Sara noted that many times, people become estranged from their family due to abuse, addiction, and other unsafe conditions. Sometimes, someone pulls away from their family because they are suffering from some kind of addiction or other struggle that they feel is harming their family. Regardless of the reason, the person who removes themselves from the family dynamic typically is the one who carries the most responsibility for the decision and therefore also bears the most pain. 

“Keep your eyes and your hearts open for people who are estranged from their families or estranged from others because they’re struggling with something. It’s much more common than many people think.” 

Sara’s advice for those who feel alone during the holidays due to family estrangement is to, “be strong and be true to yourself. I’m going to trust that they made that decision for good reason.” 

She also noted that sometimes family estrangement isn’t permanent and that there is a chance for reconciliation down the road, but for many, “the family you choose is stronger than the one you’re born into.” 

Resources and support groups

Most places of worship, funeral homes, and hospitals have grief-support resources and work with local support groups to regularly host events. Check your local place of worship or contact your local hospital to find out where and when support groups are being held. 

Regionally, multiple hospice organizations also provide bereavement services. Hudson Valley Hospice offers bereavement support via individual counseling, telephone support, workshops, and support groups that provide services for up to 13 months following a loss.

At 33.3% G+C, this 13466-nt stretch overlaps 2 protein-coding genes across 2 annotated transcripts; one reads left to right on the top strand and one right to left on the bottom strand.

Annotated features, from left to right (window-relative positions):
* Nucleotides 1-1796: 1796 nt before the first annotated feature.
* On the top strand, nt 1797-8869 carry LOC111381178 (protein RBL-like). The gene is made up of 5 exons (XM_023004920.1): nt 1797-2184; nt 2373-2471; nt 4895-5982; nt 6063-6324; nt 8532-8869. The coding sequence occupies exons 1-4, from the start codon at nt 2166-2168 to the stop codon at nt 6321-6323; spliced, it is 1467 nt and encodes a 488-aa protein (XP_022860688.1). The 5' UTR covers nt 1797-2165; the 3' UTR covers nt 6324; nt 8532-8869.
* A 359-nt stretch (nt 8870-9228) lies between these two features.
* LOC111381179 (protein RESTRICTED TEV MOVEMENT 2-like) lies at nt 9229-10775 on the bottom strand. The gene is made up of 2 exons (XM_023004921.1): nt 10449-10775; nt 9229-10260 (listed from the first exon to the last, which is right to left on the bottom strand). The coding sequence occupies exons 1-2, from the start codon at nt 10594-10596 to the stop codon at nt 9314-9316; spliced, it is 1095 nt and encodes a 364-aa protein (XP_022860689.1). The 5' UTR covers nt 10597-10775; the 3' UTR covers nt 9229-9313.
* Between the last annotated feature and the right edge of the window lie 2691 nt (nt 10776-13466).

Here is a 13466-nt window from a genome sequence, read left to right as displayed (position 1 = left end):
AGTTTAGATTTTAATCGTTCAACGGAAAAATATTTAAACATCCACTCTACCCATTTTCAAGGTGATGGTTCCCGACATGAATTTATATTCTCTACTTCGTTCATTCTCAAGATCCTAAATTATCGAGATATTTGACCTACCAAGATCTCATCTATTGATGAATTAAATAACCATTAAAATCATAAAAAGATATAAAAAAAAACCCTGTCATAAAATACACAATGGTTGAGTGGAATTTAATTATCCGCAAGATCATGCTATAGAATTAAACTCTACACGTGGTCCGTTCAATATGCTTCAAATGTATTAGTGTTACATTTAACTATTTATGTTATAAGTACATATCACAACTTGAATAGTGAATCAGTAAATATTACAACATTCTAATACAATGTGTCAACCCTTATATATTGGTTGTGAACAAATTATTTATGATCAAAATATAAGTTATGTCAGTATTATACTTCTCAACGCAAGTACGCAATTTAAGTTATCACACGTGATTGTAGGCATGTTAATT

HospiceCare in the Berkshires offers counseling services in either individual or group sessions free of charge to anyone grieving in Berkshire County. Its bereavement team also offers community education programs and training programs on the subject of grief and loss; support groups; programs for adults, teens, and children; and remembrance services.  

Regional Hospice of Connecticut provides bereavement support through its Healing Hearts program, located in Danbury, CT. It frequently hosts support groups; social groups; workshops; and memorial events for children, adults, families, and caregivers. It offers support groups for coping with the death of a spouse, living with the loss of a child, or dealing with loss in general. •

For more information about bereavement services offered at Hudson Valley Hospice, visit its website; for HospiceCare in the Berkshires, visit; and for Regional Hospice of Connecticut, visit